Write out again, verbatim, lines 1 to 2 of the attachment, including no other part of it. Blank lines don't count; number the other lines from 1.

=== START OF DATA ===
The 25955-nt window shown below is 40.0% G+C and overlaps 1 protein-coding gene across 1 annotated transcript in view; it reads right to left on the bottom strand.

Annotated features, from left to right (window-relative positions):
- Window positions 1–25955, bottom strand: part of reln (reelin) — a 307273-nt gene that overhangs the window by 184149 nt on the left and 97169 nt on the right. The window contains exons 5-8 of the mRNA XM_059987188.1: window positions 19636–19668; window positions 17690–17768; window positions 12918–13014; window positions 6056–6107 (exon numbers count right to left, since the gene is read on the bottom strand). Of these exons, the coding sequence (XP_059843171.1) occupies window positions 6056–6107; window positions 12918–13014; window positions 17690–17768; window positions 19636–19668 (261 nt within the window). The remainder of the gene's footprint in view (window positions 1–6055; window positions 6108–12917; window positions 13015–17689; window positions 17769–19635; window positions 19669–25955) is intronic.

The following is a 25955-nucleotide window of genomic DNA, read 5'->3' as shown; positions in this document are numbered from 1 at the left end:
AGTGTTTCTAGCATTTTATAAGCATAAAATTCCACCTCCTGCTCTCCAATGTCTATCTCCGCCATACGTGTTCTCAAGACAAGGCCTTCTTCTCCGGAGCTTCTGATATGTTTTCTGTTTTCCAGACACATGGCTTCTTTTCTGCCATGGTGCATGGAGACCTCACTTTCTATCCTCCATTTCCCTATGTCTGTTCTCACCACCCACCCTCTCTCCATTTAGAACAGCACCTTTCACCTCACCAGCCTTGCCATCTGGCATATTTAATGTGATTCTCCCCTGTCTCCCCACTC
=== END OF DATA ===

The 25955-nt window shown below is 40.0% G+C and overlaps 1 protein-coding gene across 1 annotated transcript in view; it reads right to left on the bottom strand.

Annotated features, from left to right (window-relative positions):